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GC030 News Grab Bag #3

2006-06-11 :: Lorne Ipsum

This week's episode is a "grab bag" of news on three broad topics: * RFID (see episode 13) "best practices," and in practice * The "Hobbits" of Flores island (see episode 15), and other dwarves * Asteroids (see episodes 23 and 24), and their impacts…


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GC029 The NSA and SNA

2006-06-03 :: Lorne Ipsum

Anybody that's been keeping up with the news lately (at least in the U.S.) has heard about the recent allegations that the NSA is collecting call routing information on most phone calls made within the U.S. Social network analysis (SNA) seems to be the leading candidate for the presumed use of all this data. So in this week's episode, I struggle mightily to keep my personal politics in check (this isn't a political podcast, after all) while discussing a bit of the mechanics of SNA, as well as the potential for mischief in the use of this data. Listen in, and at the end of things, see how concerned you may / may not be about this program (attire: tin foil hats optional).…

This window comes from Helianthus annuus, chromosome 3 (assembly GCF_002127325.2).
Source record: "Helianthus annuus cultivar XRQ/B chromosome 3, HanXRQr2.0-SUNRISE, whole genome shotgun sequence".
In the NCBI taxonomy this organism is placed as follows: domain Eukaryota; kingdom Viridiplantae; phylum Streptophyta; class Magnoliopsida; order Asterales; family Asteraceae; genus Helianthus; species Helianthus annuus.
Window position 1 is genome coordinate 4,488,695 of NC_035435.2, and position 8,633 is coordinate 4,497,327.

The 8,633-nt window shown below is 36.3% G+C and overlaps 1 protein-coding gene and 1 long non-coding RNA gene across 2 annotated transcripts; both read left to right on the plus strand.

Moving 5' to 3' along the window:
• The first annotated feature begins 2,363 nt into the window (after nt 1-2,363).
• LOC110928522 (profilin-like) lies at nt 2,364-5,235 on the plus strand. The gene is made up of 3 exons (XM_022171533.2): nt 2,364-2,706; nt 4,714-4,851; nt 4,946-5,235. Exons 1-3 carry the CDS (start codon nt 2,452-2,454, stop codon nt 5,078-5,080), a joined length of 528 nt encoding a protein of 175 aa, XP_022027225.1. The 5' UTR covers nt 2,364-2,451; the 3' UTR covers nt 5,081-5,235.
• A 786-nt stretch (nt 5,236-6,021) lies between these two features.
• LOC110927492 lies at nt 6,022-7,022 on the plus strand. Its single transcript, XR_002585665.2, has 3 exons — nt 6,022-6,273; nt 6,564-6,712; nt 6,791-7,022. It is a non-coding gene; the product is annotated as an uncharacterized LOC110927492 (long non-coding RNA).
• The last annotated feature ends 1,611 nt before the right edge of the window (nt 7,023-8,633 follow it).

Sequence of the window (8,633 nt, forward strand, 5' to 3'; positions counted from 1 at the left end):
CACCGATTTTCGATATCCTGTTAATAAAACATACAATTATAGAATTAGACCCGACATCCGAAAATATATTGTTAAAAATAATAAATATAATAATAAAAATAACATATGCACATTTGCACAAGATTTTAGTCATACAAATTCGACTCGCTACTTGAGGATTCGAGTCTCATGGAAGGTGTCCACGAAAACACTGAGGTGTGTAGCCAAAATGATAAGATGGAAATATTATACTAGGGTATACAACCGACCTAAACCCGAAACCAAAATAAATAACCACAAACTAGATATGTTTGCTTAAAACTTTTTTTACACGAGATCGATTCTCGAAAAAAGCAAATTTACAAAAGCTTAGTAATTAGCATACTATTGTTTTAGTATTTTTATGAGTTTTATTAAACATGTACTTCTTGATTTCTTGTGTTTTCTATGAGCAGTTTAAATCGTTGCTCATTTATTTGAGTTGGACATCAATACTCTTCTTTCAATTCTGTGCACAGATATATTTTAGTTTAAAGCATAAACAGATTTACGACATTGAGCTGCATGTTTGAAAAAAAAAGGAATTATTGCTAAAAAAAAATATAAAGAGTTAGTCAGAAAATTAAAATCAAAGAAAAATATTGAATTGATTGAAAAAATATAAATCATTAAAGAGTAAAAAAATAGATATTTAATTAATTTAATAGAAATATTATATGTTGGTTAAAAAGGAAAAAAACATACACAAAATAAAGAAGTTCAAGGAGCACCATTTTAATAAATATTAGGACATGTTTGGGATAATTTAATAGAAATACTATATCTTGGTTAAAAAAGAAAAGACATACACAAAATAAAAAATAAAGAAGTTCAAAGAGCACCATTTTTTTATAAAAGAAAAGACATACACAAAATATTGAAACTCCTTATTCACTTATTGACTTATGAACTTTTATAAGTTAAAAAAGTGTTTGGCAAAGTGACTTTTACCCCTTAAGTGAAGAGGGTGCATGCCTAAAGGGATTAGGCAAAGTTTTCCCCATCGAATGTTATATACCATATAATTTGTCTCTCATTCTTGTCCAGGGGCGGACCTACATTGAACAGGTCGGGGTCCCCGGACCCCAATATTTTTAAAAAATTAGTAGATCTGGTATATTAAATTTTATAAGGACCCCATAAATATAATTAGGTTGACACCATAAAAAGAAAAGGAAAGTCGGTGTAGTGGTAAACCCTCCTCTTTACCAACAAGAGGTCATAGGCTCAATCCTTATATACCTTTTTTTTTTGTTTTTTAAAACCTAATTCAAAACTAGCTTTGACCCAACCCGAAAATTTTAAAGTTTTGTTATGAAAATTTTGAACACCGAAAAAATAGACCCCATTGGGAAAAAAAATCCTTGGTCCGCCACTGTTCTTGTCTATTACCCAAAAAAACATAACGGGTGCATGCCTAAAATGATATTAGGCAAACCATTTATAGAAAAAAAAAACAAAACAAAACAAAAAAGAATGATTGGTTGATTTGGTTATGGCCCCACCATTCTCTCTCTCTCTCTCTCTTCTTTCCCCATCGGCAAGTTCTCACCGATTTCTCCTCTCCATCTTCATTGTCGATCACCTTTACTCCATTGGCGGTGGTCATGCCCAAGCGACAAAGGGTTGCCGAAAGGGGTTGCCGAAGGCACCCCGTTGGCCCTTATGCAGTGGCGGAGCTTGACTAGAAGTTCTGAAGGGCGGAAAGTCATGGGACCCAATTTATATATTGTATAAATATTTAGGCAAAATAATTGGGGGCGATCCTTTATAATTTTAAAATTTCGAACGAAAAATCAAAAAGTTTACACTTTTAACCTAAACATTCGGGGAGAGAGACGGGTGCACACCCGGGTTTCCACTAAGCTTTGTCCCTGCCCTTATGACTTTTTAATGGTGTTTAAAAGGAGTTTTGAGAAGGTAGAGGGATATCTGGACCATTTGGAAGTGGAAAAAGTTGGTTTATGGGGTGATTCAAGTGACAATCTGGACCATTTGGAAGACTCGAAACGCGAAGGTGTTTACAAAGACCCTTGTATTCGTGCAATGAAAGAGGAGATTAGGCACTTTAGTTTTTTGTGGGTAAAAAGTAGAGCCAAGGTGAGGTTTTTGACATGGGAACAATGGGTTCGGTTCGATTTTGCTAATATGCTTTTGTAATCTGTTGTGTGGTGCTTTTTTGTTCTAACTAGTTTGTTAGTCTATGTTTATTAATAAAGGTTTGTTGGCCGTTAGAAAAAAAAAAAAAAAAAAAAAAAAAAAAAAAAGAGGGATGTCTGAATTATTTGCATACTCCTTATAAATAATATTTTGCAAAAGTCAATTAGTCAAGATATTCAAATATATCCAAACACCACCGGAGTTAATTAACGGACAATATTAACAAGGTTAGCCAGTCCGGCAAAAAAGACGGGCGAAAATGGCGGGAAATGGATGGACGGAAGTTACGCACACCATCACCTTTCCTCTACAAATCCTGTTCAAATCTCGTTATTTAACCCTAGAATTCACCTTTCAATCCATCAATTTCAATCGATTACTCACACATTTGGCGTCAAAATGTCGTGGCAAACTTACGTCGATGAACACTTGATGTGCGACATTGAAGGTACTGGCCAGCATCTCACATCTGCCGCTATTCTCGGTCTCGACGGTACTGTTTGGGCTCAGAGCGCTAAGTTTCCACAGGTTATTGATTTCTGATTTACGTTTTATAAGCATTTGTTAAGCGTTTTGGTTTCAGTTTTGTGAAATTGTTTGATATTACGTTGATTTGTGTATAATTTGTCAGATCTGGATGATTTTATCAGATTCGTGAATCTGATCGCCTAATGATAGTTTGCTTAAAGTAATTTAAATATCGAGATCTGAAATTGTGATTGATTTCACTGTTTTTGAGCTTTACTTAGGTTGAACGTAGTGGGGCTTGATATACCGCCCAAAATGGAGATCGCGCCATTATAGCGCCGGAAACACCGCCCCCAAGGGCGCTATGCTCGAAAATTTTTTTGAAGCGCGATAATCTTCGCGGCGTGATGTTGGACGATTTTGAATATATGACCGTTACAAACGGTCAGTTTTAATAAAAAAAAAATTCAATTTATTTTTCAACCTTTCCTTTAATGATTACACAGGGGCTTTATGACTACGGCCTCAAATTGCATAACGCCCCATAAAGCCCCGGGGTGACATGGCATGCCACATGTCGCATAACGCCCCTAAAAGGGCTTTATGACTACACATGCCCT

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GC028 Love at Goon Park

2006-05-16 :: Lorne Ipsum

A quick overview of an excellent book by the same name -- a description of the career of Harry Harlow and his studies of the science of affection, with special attention to the conflict between Harlow and the then-prevailing view of the subject. Whether you love Harlow or hate him, the animal studies that he and his students conducted resulted in dramatic changes in science's views of affection and the life-long impacts of children's home environments. It's a good example of paradigm shifts in science, and of how (to use Harlow's expression) sometimes science has to catch up with common sense. Listen to this episode, then go give your mom a big hug.…


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GC027 General Relativity